“Dull”, “Steady”, and “Flat” Canadian RE Markets? [Highly Unlikely]

“The realization that the Bank of Canada will not be raising interest rates in the coming months is working to remove any sense of urgency to front-load activity. At this point we do not see any catalyst that will change the current trend in any dramatic way.” – Benjamin Tal, Deputy Chief Economist, CIBC World markets, Reuters, 16 Aug 2011.
Tal also said the Canadian real estate market will be comparatively “dull” going forward [in interview on CBC Radio, 16 Aug 2011, 3:35pm.]

“We will probably have a couple of years of steady prices” – Victoria Real Estate Board president Dennis Fimrite, ‘Victoria housing tilts toward buyers’, Times Colonist, 3 Aug 2011

“CREA expects sales to fall less than one per cent in 2012 while prices will flatten next year.”
– ‘Home sales to rise this year, says CREA’, Kim Covert, Financial Post, 16 August 2011

A speculative mania never ends with a flat, boring market; not even in Canada.
We suspect “Dull”, “Steady”, and “Flat” are hopeful terms being used by vested interest insiders who are seeing the first signs of coming weakness. – vreaa

14 responses to ““Dull”, “Steady”, and “Flat” Canadian RE Markets? [Highly Unlikely]

  1. Just got a conversation with a friend of mine. Her husband is a realtor and she’s pregnant. They are looking to move to a bigger place. She said her husband has made the calculations and they have decided to sell their condo and… rent and wait until the market comes down before they’ll buy again!

    • I know a guy that did that in 2004/05 – I think they are divorced now.

      • We’ll note both anecdotes.
        The latter is an example of probable social fall-out of the speculative mania. (Probable because they may have divorced regardless).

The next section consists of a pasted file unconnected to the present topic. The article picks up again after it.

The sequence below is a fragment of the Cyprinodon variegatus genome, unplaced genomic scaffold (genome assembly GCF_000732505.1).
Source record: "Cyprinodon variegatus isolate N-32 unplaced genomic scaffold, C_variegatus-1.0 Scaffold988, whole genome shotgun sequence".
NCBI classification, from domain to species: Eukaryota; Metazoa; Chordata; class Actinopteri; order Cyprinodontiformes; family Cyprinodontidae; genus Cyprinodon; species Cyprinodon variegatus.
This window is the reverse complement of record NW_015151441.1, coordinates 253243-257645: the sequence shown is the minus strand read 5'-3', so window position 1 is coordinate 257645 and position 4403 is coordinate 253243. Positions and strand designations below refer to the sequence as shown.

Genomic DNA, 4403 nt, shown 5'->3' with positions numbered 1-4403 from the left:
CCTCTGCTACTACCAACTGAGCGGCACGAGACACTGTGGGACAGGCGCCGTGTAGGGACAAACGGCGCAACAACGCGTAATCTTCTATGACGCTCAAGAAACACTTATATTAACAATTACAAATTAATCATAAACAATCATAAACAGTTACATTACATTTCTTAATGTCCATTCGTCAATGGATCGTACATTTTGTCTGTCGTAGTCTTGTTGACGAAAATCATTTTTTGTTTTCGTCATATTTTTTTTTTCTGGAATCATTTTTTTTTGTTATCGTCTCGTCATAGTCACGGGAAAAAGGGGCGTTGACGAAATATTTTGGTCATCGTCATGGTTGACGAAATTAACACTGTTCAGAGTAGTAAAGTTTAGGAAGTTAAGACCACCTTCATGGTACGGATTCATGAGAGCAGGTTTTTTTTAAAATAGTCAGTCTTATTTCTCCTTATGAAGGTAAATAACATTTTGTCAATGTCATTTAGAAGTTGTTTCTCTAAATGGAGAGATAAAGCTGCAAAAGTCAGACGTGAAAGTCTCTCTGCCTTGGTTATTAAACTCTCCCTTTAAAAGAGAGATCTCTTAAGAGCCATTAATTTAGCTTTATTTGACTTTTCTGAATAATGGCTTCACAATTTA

2. pricedoutfornow

    I have a feeling watching the real estate market over the next year or so will be as exciting as watching paint dry. It will take awhile before we see some “real” action-significant price drops, lots of inventory. But it won’t last.

  3. “A speculative mania never ends with a flat, boring market; not even in Canada.” [EsteemedEd]



  4. It is only a slight exaggeration to say that, tragically, the real estate bubble has caused its first fatality.

    • Making 50% less than the adjacent province, surely this is a greatest place on earth tax worth paying combined with more expensive property prices! (/sarcasm)

    • Sigh. Correct. Or at least partially correct, UD. A former neighbour was/is a ‘gas/passer’… but abandoned the ‘Riviera’ in short order for the BBD (who here remembers what that acronym means) – bascially, an ‘offer you can’t refuse’ courtesy of the HolyOrder of the Sisters of Providence (those Nun’s are tough babes – and they have a great little medical shack on Burrard).

      Back to biz – their package was some serious coin – but, contextualized by YVR housing vs. INTL comps? Chump change .

      Best guess?…

      Transitory. Their next stop will be SEA… or LAX. There are no ‘borders’ for good sawbones/meat mechanics (or if you prefer, “San frontiers pour les bonne docteurs.” – a terrible irony when you allow that certain other professions enjoy similar mobility [e.g. “soldats de fortune”).

      We’ve got a lot of work to do. But it is doable. And it starts with the small stuff…

    • Actually the wage gap compared to the US isn’t as big as it was. Add in favourable tax treatment for sole proprietorships and I don’t think anyone is starving.

      Agree though. It would be a whole lot easier for all involved if RE were priced a bit lower.

  5. There is too much vested interest in RE here in Vancouver – it will never see a big dive in prices like Las Vegas; additionally the supply does not exeed demand by a great margin.

    I am not sure where the world’s economy is heading, the little I know makes me want to keep my money in BC RE rather than stocks.

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